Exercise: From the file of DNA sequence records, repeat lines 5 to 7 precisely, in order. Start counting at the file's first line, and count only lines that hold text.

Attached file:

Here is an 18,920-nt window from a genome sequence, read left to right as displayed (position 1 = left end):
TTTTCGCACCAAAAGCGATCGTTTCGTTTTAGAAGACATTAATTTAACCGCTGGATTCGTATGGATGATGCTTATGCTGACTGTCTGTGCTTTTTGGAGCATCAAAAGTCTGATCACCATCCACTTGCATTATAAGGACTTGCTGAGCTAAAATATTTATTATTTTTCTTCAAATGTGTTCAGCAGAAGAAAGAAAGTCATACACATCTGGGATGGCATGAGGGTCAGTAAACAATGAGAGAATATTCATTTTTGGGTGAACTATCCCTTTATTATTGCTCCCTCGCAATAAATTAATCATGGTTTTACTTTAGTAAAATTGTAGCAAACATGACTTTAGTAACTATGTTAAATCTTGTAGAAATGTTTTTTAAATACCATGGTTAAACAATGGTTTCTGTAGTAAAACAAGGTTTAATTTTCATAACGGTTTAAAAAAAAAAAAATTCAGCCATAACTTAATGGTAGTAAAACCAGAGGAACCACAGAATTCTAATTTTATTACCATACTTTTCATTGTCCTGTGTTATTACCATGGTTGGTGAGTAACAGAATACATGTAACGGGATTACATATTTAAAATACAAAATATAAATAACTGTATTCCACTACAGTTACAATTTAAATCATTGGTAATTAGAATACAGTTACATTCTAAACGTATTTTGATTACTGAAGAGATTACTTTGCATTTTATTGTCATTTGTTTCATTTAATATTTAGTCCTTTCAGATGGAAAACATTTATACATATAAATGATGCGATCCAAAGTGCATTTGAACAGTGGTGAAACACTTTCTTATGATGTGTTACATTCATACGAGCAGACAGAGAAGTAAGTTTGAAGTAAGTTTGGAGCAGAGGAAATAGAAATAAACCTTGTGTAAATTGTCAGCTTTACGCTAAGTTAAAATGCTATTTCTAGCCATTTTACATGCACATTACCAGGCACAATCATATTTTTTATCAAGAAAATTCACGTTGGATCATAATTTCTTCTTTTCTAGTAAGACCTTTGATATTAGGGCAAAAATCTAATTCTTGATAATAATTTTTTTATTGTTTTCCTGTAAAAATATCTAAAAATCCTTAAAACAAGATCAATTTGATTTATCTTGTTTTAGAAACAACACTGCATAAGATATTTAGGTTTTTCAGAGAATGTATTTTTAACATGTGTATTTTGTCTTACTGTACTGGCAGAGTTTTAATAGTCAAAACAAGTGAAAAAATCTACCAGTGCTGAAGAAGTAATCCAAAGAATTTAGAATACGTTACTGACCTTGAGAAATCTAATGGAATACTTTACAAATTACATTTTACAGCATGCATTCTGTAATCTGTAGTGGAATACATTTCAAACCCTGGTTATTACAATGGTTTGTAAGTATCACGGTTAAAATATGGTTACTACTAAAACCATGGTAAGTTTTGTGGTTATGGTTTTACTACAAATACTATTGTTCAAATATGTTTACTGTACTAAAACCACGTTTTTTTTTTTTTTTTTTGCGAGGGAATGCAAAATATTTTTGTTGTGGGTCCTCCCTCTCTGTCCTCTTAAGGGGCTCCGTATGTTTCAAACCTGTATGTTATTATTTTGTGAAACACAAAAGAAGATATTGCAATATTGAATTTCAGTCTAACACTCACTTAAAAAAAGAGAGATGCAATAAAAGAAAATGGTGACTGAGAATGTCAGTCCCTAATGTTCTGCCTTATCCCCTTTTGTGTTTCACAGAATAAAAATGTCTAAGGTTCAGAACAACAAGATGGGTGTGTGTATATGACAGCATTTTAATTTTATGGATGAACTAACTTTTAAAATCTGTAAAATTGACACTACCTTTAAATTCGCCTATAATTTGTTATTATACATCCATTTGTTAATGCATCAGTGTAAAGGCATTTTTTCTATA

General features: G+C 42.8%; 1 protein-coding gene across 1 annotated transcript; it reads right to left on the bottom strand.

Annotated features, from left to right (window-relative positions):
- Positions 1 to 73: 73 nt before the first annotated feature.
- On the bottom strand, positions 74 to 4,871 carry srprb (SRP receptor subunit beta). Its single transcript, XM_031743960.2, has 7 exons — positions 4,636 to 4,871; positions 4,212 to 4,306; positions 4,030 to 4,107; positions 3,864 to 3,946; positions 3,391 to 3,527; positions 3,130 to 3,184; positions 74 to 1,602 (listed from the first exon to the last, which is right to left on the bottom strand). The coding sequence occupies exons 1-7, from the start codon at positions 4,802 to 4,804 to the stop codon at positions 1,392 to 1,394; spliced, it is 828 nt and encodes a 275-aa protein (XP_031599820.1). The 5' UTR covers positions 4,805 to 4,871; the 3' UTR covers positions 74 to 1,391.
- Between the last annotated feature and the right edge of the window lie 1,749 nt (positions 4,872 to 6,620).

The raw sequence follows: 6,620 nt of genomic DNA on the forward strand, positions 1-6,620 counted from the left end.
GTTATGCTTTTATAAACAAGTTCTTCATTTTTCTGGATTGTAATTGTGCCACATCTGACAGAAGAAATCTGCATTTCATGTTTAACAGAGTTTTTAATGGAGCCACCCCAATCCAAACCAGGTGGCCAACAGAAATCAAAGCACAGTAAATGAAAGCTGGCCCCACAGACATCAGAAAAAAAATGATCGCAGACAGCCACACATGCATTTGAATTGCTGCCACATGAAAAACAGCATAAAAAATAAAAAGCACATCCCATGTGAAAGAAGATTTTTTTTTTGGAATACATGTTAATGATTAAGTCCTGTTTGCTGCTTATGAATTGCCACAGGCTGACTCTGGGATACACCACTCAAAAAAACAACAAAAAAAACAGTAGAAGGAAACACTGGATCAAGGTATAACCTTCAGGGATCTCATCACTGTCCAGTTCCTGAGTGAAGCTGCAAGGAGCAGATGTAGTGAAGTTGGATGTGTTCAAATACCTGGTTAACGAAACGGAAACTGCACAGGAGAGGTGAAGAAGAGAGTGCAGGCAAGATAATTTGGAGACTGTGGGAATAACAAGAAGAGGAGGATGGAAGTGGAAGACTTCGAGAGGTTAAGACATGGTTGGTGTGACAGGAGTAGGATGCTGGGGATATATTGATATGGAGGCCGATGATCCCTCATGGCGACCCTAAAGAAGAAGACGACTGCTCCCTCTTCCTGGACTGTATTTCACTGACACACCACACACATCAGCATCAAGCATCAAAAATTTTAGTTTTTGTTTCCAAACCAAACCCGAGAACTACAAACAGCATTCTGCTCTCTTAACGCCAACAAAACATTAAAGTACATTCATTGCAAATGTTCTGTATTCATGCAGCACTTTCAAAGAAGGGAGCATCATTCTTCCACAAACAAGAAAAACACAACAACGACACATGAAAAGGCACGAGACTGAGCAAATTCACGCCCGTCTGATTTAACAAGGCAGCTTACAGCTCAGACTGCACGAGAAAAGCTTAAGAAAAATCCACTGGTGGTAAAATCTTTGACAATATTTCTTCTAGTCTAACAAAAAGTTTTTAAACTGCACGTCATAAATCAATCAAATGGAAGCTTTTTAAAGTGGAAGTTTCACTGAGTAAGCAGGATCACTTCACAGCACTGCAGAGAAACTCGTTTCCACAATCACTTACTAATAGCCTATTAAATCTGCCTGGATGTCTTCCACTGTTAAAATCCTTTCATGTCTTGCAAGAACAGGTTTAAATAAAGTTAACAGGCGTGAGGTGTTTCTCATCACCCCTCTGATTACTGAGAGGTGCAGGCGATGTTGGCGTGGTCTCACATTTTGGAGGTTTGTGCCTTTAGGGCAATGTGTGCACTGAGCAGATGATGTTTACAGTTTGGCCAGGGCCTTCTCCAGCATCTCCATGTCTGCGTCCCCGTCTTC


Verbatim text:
- Positions 1 to 73: 73 nt before the first annotated feature.
- On the bottom strand, positions 74 to 4,871 carry srprb (SRP receptor subunit beta). Its single transcript, XM_031743960.2, has 7 exons — positions 4,636 to 4,871; positions 4,212 to 4,306; positions 4,030 to 4,107; positions 3,864 to 3,946; positions 3,391 to 3,527; positions 3,130 to 3,184; positions 74 to 1,602 (listed from the first exon to the last, which is right to left on the bottom strand). The coding sequence occupies exons 1-7, from the start codon at positions 4,802 to 4,804 to the stop codon at positions 1,392 to 1,394; spliced, it is 828 nt and encodes a 275-aa protein (XP_031599820.1). The 5' UTR covers positions 4,805 to 4,871; the 3' UTR covers positions 74 to 1,391.
- Between the last annotated feature and the right edge of the window lie 1,749 nt (positions 4,872 to 6,620).